Friedrich Ritter von Friedländer-Malheim

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Brautschau im Park by Friedländer-Malheim (1857)

Friedrich Friedländer, later Friedrich Ritter von Friedländer-Malheim (Mahlheim) (January 10, 1825 – June 13, 1901), was a Bohemian-Austrian painter.

Friedländer was born in Kohljanowitz/Uhlířské Janovice, Bohemia. He studied at the Vienna Academy, and later under Professor Waldmüller, and visited Italy in 1850, Düsseldorf in 1852, and finally Paris. He is associated with the Düsseldorf school of painting.

He devoted himself at first to historical pictures, creating a genuine sensation with his painting entitled "The Death of Tasso". After 1854 he painted genre pictures exclusively, taking his subjects chiefly from military life and the local life of Vienna. His scenes from Swabian folk-life are well known. He died in Vienna.

Painting works[edit]

The following are a few of Friedländer's bestknown productions:

  • "People Pouring out of a Public Building into the Street," 1859 (Imperial Gallery, Vienna);
  • "The Politician in the Workshop," 1863;
  • "The Incendiary Caught in the Act," 1864;
  • "The Evening Hour," 1865;
  • "The Pawnbroker's Shop," 1866 (now in the possession of the Duke of Coburg);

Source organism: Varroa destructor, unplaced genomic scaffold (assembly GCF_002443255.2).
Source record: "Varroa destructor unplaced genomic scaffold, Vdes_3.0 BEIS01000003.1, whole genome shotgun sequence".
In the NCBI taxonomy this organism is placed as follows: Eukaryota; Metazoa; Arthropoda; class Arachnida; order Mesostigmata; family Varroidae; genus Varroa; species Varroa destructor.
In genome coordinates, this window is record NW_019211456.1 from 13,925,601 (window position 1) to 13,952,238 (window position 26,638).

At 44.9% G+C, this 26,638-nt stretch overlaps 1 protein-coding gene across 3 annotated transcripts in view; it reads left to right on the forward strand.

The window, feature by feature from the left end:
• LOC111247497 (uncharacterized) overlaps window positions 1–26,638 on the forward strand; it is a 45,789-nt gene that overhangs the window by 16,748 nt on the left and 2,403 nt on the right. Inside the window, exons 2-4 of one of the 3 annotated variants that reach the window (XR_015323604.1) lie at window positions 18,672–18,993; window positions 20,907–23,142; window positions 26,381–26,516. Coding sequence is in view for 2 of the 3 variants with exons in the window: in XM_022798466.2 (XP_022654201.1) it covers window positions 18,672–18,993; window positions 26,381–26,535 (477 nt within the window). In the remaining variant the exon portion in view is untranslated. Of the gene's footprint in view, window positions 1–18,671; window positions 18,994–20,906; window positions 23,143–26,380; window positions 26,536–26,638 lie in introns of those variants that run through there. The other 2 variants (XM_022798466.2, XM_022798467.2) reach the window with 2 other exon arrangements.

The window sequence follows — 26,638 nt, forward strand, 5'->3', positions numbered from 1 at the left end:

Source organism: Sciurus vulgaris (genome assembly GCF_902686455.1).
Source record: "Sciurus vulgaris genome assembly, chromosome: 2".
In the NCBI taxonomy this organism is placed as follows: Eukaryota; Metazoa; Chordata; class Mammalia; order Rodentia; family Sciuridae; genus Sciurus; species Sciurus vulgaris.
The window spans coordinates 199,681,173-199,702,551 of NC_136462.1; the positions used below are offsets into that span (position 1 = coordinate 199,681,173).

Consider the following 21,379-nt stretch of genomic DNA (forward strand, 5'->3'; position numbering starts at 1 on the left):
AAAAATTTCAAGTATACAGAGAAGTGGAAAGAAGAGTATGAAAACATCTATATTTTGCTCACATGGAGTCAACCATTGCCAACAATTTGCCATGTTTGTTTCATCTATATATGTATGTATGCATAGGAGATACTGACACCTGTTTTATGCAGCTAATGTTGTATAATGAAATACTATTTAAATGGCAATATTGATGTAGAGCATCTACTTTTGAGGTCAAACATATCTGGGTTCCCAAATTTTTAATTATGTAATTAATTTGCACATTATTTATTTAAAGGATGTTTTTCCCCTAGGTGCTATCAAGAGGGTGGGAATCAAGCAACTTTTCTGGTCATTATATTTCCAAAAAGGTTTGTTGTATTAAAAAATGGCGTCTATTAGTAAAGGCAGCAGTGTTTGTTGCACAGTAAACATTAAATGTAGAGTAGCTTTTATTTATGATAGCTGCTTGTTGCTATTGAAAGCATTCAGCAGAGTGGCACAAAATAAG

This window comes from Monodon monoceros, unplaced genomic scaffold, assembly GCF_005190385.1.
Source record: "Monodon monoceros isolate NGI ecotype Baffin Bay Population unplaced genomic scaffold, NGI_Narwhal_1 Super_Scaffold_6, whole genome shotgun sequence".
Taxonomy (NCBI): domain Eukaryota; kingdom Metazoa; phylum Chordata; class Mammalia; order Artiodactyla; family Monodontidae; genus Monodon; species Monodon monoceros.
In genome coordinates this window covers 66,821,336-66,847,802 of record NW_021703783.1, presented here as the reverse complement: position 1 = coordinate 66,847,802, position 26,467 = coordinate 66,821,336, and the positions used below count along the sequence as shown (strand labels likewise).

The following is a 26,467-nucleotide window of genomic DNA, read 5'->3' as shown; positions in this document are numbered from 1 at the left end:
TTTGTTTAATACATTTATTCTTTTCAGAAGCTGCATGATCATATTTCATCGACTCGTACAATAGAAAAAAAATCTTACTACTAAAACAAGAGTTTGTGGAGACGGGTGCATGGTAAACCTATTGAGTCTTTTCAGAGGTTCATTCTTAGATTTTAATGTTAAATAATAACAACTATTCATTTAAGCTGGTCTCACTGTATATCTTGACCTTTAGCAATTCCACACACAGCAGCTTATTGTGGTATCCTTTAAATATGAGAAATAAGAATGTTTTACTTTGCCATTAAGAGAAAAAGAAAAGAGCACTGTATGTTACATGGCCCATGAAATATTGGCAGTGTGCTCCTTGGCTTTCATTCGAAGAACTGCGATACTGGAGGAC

• "The Wine-Test," 1866;
  • "The New Comrade," 1868;
  • "The Invalids," 1871;
  • "The Declaration of Love", 1872;
  • "The Strawberry-Venders", 1872 (Imperial Gallery, Vienna);
  • "A good drink" 1873[1]
  • "In cosy conversation"[2]

Since 1866 he has been a member of the Vienna Academy; in 1865 he received the Order of Francis Joseph and the Bavarian Order of Michael, and in 1867 the gold medal with crown for merit. He has recently been elevated to the nobility with the suggestive title of "Von Mahlheim". Many of his paintings are in the Imperial Gallery at Vienna.

References[edit]

  1. ^ International Auctioneers at www.internationalauctioneers.com
  2. ^ International Auctioneers at www.internationalauctioneers.com
  •  This article incorporates text from a publication now in the public domainIsidore Singer and Joseph Sohn (1901–1906). "Friedrich Friedländer". Jewish Encyclopedia. 

External links[edit]